Acute Sprains


An acute sprain is defined as the tearing or stretching of a ligament or a joint capsule, with symptoms of sudden onset and short duration. A ligament is the tissue that connects bones with each other. The condition does not include states of degenerative joints, ligament or muscular disease.

A sprain occurs when a joint is forced beyond its normal range of motion. It is typically termed as an acute sprain when it fails to respond to the early form of treatment and the pain begins to affect the daily life of the individual.

The most common symptoms of an acute sprain are muscle soreness, muscle spasm and pain. At times, inflammation or warmth also might exist over the involved muscle.

Types of Sprains

There are a series of common sprains that might occur in the course of daily life or in specific sports events. Here we list some of the most common sprains that are termed as acute sprains depending on their individual pattern.

1) Ankle Sprain

2) Finger Sprain

3) Wrist Sprain

4) Knee Sprain

Causative Factors

An acute sprain is normally a result of a fall, sudden twist or a blow to the body that forces the joint out of its normal position and stretches or tears the ligament supporting that joint.

Sprains typically occur when people fall and land on an outstretched arm, slide in to a baseball base, and land on the side of their foot or twist a knee with the foot planted firmly on the ground.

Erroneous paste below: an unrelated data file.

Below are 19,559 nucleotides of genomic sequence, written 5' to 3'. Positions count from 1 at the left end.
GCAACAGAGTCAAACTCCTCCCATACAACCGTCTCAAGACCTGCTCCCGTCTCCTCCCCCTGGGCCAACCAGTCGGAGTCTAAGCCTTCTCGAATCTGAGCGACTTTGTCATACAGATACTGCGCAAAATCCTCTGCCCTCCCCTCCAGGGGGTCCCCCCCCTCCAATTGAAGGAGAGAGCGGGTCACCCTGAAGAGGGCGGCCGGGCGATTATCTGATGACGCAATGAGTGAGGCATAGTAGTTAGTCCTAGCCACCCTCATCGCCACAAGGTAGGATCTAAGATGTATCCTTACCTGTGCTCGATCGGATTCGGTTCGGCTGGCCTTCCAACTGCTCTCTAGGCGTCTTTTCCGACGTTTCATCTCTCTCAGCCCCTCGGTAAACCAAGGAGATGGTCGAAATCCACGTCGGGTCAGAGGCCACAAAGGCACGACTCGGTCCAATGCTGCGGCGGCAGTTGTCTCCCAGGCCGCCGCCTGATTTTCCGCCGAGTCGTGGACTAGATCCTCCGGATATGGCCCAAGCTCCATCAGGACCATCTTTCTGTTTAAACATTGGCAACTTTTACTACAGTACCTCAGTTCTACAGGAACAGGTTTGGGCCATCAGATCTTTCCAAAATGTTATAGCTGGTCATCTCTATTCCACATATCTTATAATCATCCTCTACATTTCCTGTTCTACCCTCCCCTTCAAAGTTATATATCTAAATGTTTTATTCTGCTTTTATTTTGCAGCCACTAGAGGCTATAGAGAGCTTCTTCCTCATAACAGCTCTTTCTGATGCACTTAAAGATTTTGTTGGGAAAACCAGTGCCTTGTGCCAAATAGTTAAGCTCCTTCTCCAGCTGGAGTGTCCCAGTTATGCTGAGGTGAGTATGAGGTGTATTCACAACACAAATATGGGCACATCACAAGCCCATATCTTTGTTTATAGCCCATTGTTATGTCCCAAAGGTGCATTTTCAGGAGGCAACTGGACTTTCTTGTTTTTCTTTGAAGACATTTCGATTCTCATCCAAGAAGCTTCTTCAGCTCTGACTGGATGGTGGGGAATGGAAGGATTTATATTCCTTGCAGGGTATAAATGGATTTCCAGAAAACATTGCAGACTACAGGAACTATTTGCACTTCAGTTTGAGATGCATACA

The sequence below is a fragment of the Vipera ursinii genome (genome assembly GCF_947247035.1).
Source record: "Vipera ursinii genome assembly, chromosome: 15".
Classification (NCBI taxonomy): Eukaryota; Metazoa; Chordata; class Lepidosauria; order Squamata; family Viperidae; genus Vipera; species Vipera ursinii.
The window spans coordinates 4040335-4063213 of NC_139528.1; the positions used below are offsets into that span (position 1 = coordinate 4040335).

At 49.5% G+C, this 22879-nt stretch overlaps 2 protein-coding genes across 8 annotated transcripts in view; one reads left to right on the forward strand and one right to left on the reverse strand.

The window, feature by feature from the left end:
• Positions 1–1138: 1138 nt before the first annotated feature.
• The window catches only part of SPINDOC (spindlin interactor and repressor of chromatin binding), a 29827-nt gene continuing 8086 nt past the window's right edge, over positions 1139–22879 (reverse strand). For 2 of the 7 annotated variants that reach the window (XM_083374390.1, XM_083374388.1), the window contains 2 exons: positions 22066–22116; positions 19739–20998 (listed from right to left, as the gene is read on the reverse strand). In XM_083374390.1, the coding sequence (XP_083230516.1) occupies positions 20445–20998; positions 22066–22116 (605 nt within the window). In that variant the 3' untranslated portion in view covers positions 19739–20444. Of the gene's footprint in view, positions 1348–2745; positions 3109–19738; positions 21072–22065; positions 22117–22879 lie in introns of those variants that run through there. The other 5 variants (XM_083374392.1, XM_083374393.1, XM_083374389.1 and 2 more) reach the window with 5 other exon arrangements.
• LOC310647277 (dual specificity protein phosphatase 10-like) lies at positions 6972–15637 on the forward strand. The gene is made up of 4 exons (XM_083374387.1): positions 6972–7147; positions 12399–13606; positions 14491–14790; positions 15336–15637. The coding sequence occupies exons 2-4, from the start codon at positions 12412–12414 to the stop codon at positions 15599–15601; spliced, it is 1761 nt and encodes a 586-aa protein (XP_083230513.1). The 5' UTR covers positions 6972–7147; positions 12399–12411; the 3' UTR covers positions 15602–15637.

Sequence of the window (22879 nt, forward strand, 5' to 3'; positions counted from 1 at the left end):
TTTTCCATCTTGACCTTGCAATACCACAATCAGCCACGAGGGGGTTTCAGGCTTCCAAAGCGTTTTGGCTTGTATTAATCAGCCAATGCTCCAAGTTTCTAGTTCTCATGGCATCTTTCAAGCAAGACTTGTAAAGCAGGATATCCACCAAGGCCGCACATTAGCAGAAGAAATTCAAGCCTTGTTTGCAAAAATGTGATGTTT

Treatment Options

Treatment of acute sprains is done normally with one or more of the following methods:

A) Ice Treatment

This is the most common form of treatment used for acute injuries. Ice packs help in minimizing the swelling around the injury, especially if applied frequently within the first 48 hours.

Ice treatments are most often used for ankle sprains and for overuse injuries in athletes.

B) Heat Treatment

Heat treatments are most often used in chronic conditions to help relax and loosen tissues and to stimulate blood flow to the area.

C) RICE treatment

Acute sprains are often affectively handled by the RICE approach .i.e. rest, ice, compression and elevate. However, you should be sure of the severity and nature of your sprain before you adopt this approach.

D) Medications

Certain over-the-counter medications are extremely helpful in the condition of acute sprains. These include aspirin, acetaminophen (paracetamol) and ibuprofen (Non-steroidal anti-inflammatory drug).

Prescription medicines, such as acetaminophen (paracetamol)with codeine or dihydrocodeine are also helpful.

E) Nutritional Supplements

· Proteolytic enzymes

· Bromelain

· Antioxidant supplements

· Vitamin C

· Zinc

· Glucosamine sulfate

F) Local Injections

The majority of acute sprains will resolve with the above measures. In cases where these sprains become chronic conditions, it may be necessary to use local injections of local anaesthetic and steroid (eg: cortisone or depo-medrone) to help relieve the problem.